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Captain's Corner

Captains corner: Use extreme low tides to scout fish travel routes

What's hot: Winter low tides combined with cold fronts passing through can lead to rewarding fishing. It takes winds blowing 20-plus mph out of the northeast combined with an extremely low tide around the new moon and full moon phases, but the result is a tide that empties out the bay and exposes every nook and cranny that redfish and trout will get caught in.

Tips: Steer the boat down the edge of the sand bar and look for cuts that lead into the flat. Strong outgoing tides form channels in the sand bar that the water flows through. Redfish and trout will use those same channels to travel on and off of the flat. Anchor your boat far enough away from the channel so you don't block the path the fish want to travel.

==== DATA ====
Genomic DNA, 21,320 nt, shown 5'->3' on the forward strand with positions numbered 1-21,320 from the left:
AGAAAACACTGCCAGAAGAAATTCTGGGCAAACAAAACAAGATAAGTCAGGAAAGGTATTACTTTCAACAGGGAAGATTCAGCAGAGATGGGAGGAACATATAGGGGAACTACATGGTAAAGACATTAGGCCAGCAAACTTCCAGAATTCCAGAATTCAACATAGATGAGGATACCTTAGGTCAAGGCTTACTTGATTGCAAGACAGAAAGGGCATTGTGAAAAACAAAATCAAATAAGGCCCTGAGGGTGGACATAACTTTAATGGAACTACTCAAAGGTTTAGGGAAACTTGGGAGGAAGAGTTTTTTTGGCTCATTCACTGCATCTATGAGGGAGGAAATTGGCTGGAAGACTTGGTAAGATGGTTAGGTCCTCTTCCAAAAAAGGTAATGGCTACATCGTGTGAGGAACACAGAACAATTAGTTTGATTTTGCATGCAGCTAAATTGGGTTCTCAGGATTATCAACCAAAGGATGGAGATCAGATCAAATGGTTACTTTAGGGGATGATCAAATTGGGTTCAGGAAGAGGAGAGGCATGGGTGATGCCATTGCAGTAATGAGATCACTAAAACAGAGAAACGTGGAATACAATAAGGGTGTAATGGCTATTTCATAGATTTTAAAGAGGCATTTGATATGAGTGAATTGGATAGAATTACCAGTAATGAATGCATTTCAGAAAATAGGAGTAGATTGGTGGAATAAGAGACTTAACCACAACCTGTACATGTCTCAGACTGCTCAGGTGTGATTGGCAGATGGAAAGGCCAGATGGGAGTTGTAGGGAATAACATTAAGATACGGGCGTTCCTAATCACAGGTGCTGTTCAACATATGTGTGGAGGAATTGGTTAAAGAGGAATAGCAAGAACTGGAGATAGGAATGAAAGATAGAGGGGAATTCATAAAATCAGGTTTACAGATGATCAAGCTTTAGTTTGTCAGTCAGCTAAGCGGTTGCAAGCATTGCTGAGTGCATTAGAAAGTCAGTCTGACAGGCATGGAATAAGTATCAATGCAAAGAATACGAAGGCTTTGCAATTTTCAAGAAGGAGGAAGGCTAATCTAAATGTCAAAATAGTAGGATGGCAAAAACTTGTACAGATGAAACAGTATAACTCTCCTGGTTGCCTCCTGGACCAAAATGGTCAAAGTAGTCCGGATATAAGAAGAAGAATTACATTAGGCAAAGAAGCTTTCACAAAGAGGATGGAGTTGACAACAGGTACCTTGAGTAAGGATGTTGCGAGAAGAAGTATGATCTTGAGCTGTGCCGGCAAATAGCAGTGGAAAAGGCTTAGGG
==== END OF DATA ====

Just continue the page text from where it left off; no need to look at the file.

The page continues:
Tackle: Air temperatures are usually cold. I have neoprene waders, gloves, boots and a belt that makes it possible to fish in the cold weather. I use a 7-foot rod rigged with 10-pound braid and a 25-pound leader. Soft-plastic baits on a red quarter-ounce jig head are my favorite. Any eel type or grub plastic tail will work. I throw the jig in the sandy areas and let it hit the bottom every time, creating a poof of sand, imitating a crab or shrimp.

Rob Gorta charters out of St. Petersburg. Call him at (727) 647-7606 or visit captainrobgorta.com.

Captains corner: Use extreme low tides to scout fish travel routes 12/01/12 [Last modified: Saturday, December 1, 2012 5:51pm]
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